• David Hockney, Mr. and Mrs. Clark and Percy, 1970-71, acrylic paint on canvas, 84 1/4 x 120".

    David Hockney, Mr. and Mrs. Clark and Percy, 1970-71, acrylic paint on canvas, 84 1/4 x 120".

    David Hockney

    Museum of Fine Arts, Boston
    465 Huntington Avenue
    February 26–May 14, 2006

    National Portrait Gallery
    St. Martin's Place
    July 19, 2013–January 21, 2007

    Los Angeles County Museum of Art (LACMA)
    5905 Wilshire Boulevard
    June 11–September 4, 2006

    Curated by Sarah Howgate and Barbara Stern Shapiro

    One cannot trace the history of Pop art without visiting David Hockney's pastel-and-Polaroid-strewn studio. The British-born, Los Angeles-based artist helped pioneer the movement in the '06s, though his work—particularly his portraiture—is imbued with a warm intimacy distinct from the mass-market flash embraced by his Pop peers. Co-organized by London's National Portrait Gallery, this exhibition dives into Hockney's output, through 162 portraits spanning fifty years that show Hockney's relatives, lovers, and celebrity friends in their swimming pools and failing relationships. The eccentric painter himself, blond and bespectacld, appears in a section of self-portraits.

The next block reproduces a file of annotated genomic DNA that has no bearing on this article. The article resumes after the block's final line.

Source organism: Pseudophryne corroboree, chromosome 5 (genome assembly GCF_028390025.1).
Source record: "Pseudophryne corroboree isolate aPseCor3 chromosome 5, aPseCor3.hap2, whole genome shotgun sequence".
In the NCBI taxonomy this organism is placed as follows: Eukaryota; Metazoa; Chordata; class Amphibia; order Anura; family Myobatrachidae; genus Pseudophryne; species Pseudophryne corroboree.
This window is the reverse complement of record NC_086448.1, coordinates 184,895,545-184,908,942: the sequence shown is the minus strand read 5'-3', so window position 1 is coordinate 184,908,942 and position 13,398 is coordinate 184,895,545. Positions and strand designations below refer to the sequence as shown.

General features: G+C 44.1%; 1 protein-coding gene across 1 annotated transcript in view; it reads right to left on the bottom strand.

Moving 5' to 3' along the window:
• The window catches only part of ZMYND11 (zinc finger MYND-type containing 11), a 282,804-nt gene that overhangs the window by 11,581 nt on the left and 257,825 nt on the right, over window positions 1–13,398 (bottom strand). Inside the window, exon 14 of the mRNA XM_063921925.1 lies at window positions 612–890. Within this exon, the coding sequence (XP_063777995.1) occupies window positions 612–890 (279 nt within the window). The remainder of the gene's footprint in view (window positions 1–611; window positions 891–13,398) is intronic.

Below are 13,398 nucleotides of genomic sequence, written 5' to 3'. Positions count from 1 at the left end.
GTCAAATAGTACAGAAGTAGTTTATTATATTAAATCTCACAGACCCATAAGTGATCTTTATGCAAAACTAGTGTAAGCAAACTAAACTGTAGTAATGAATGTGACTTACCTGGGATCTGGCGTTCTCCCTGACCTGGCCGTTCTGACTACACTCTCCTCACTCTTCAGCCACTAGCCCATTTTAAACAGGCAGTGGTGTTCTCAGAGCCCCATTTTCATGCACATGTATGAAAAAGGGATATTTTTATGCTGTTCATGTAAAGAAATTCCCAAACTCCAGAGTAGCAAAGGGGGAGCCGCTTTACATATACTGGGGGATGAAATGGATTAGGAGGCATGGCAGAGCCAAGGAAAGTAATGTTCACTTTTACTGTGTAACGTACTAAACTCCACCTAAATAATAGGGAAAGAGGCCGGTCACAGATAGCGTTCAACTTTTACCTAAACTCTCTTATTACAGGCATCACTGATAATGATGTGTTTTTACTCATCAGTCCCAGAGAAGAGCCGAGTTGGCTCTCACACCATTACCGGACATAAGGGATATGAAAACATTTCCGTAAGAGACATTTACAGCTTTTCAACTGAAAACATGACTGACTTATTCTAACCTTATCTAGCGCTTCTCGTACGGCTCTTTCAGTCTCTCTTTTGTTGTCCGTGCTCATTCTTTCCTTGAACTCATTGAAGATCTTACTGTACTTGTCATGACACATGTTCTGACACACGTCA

• Frank Stella 1958

    Harvard Art Museums
    32 Quincy Street
    February 4–May 7, 2006

    Wexner Center for the Arts
    The Ohio State University 1871 North High Street
    September 9–December 31, 2006

    The Menil Collection
    1533 Sul Ross Street
    May 25–August 20, 2006

    Curated by Harry Cooper and Megan R. Luke

    In 1968, a decade into Stella's groundbreaking career, David Antin could only shake his head: “Frank Stella is also not the Frank Stella everybody thought he was.” The search for the real Stella continues with this exhibition, which gathers twenty works (many previously overlooked, even by the catalogue raisonné) from the months in 1958 leading up to the “Black Paintings”—when a freshly graduated Stella shared studio space with Carl Andre, attended lectures by an increasingly optical-minded Clement Greenberg, gawked at the sudden rise of Jasper Johns's “anti-art,” and concocted colorful, drooling, often funky paintings that both prepared for and violate the uniformity and order of the logolike canvases to come.

    Travels to the Menil Collection, Houston, May 25–Aug. 20; Wexner Center for the Arts, Columus, OH, Sept 9-Dec. 31.